Change search
Refine search result
12 1 - 50 of 78
CiteExportLink to result list
Permanent link
Cite
Citation style
  • apa
  • ieee
  • modern-language-association-8th-edition
  • vancouver
  • Other style
More styles
Language
  • de-DE
  • en-GB
  • en-US
  • fi-FI
  • nn-NO
  • nn-NB
  • sv-SE
  • Other locale
More languages
Output format
  • html
  • text
  • asciidoc
  • rtf
Rows per page
  • 5
  • 10
  • 20
  • 50
  • 100
  • 250
Sort
  • Standard (Relevance)
  • Author A-Ö
  • Author Ö-A
  • Title A-Ö
  • Title Ö-A
  • Publication type A-Ö
  • Publication type Ö-A
  • Issued (Oldest first)
  • Issued (Newest first)
  • Created (Oldest first)
  • Created (Newest first)
  • Last updated (Oldest first)
  • Last updated (Newest first)
  • Disputation date (earliest first)
  • Disputation date (latest first)
  • Standard (Relevance)
  • Author A-Ö
  • Author Ö-A
  • Title A-Ö
  • Title Ö-A
  • Publication type A-Ö
  • Publication type Ö-A
  • Issued (Oldest first)
  • Issued (Newest first)
  • Created (Oldest first)
  • Created (Newest first)
  • Last updated (Oldest first)
  • Last updated (Newest first)
  • Disputation date (earliest first)
  • Disputation date (latest first)
Select
The maximal number of hits you can export is 250. When you want to export more records please use the Create feeds function.
  • 1.
    Andersson, Gabriella
    et al.
    Uppsala University, Disciplinary Domain of Science and Technology, Physics, Department of Physics and Astronomy.
    Björck, Matts
    Uppsala University, Disciplinary Domain of Science and Technology, Physics, Department of Physics and Astronomy.
    Anisotropy Tuning in Tetragonal FeCo Alloys2010In: Journal of Nanoscience and Nanotechnology, ISSN 1533-4880, E-ISSN 1533-4899, Vol. 10, no 9, p. 6186-6189Article in journal (Refereed)
    Abstract [en]

    We review our previous work on magnetocrystalline anisotropy tuning of superlattices based on tetragonally distorted FeCo-alloys. In addition we present new experimental results on the effect of changing the composition of the FeCo alloy. The discussion is based on the separation of the magnetocrystalline anisotropy into contributions from the interfaces and strain, as well as from the composition.

  • 2.
    Andersson, Mikael Svante
    Uppsala University, Disciplinary Domain of Science and Technology, Technology, Department of Engineering Sciences, Industrial Engineering & Management. Chalmers Univ Technol, Dept Chem & Chem Engn, SE-41296 Gothenburg, Sweden.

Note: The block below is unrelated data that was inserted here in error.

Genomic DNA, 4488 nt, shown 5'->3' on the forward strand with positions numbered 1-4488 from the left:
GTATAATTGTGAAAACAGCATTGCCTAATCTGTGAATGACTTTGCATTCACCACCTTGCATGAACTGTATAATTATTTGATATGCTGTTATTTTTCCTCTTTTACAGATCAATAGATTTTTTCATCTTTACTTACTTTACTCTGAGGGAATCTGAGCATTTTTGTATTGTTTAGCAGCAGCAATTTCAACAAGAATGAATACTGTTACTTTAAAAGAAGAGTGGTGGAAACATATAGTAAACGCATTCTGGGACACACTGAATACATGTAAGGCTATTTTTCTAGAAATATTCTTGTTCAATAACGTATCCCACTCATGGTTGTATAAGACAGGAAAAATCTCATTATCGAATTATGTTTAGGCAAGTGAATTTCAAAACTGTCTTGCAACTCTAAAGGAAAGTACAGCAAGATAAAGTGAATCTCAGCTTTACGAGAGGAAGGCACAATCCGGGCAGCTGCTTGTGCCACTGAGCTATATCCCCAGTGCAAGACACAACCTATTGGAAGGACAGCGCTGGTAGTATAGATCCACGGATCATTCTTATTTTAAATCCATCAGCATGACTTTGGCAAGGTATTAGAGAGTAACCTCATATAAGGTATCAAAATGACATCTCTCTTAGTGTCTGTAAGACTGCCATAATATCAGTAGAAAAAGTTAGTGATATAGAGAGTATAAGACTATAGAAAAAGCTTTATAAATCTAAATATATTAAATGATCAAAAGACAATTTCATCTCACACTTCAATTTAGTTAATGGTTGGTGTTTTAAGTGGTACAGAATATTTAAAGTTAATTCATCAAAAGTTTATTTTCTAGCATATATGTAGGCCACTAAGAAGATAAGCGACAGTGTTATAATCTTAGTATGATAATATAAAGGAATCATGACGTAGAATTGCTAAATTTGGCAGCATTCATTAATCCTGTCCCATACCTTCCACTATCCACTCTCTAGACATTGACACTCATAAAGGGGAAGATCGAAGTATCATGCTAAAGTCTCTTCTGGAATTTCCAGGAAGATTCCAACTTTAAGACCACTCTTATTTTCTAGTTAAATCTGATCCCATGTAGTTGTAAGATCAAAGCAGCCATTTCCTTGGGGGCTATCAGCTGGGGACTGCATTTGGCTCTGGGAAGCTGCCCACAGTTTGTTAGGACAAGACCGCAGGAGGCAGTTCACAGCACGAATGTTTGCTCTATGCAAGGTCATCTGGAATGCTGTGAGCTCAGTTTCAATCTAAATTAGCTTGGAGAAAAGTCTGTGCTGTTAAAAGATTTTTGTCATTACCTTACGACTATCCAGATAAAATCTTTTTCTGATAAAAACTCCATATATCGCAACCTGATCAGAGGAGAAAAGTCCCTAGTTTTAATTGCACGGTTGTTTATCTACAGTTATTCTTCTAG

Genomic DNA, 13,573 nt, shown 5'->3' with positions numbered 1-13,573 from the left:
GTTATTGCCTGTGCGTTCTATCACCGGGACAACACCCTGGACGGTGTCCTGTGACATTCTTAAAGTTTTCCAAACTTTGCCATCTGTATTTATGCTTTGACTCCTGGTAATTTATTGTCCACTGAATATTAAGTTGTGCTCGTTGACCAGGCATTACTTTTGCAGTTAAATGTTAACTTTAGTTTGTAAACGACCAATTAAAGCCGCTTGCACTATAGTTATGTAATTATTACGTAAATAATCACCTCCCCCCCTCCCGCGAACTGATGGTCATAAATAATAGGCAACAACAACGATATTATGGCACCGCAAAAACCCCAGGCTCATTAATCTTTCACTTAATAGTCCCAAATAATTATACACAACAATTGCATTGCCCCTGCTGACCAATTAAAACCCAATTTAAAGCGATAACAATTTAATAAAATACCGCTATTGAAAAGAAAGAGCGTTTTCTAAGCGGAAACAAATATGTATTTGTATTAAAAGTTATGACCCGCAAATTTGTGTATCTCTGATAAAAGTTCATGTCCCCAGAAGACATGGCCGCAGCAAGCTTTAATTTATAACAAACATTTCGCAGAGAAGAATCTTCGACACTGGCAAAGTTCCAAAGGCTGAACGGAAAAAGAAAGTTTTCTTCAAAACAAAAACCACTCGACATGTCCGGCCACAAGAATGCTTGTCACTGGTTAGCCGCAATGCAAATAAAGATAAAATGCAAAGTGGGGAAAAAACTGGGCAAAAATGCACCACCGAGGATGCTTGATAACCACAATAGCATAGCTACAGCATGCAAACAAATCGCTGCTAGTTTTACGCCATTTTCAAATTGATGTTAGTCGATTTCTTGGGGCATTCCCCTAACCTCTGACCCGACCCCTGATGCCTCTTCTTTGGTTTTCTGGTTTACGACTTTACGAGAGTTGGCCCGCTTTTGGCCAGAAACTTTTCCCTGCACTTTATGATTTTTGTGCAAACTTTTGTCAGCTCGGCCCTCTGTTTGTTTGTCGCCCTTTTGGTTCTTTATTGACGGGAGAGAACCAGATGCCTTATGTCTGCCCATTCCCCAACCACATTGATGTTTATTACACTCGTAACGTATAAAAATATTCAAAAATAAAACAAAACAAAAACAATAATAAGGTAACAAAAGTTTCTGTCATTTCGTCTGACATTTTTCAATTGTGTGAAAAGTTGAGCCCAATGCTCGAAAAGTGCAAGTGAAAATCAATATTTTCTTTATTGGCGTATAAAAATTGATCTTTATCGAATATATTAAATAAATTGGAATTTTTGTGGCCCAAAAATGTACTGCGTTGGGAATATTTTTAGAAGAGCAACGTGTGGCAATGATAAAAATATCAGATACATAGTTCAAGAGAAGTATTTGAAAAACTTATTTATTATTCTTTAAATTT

Nanoparticle Magnetism: Superspin Glasses2019In: Journal of Nanoscience and Nanotechnology, ISSN 1533-4880, E-ISSN 1533-4899, Vol. 19, no 8, p. 4903-4910Article in journal (Refereed)
    Abstract [en]

    This article discusses the magnetic super-phase, which occurs in strongly interacting magnetic nanoparticle systems. The phase is a nanoparticle analog to the atomic magnetic spin glass phase and is therefore called a superspin glass. Experimental data for a dense maghemite nanoparticle compact is presented and it is shown that this system forms a superspin glass phase by undergoing a second order phase transition. Below its transition temperature the system exhibits non-equilibrium dynamical properties similar to those of atomic spin glasses. It was shown that it is possible to tune the transition temperature by choosing the size of the particles used to make the compact. By mixing two sizes of particles (9 and 11.5 nm) and making compacts of different relative concentration of these sizes it was shown that it is the average dipolar interaction which determines the transition temperature.

  • 3. Battiston, S.
    et al.
    Boldrini, S.
    Saleemi, Mohsin
    Stockholm University, Faculty of Science, Department of Materials and Environmental Chemistry (MMK). KTH Royal Institute of Technology, Sweden.
    Famengo, A.
    Fiameni, S.
    Toprak, M. S.
    Fabrizio, M.
    Influence of Al and Mg Addition on Thermoelectric Properties of Higher Manganese Silicides Obtained by Reactive Sintering2017In: Journal of Nanoscience and Nanotechnology, ISSN 1533-4880, E-ISSN 1533-4899, Vol. 17, no 3, p. 1668-1673Article in journal (Refereed)
    Abstract [en]

    Higher manganese silicides (HMS), represented by MnSix (x = 1.71-1.75), are promising p-type candidates for thermoelectric (TE) energy harvesting systems at intermediate temperature range. The materials are very attractive as they may replace lead based compounds due to their nontoxicity, low cost of starting materials, and high thermal and chemical stability. Dense pellets were obtained through fast reactive sintering by spark plasma sintering (SPS). The addition -or nanoinclusion, of Al and Mg permitted the figure of merit enhancement of the material obtained with this technique, reaching the highest value of 0.40 at 600 degrees C. Morphology, composition and crystal structure of the samples were characterized by electron microscopies, energy dispersive X-ray spectroscopy, and X-ray diffraction analyses, respectively.

  • 4. Battiston, S.
    et al.
    Boldrini, S.
    Saleemi, Mohsin
    KTH, School of Engineering Sciences (SCI), Applied Physics.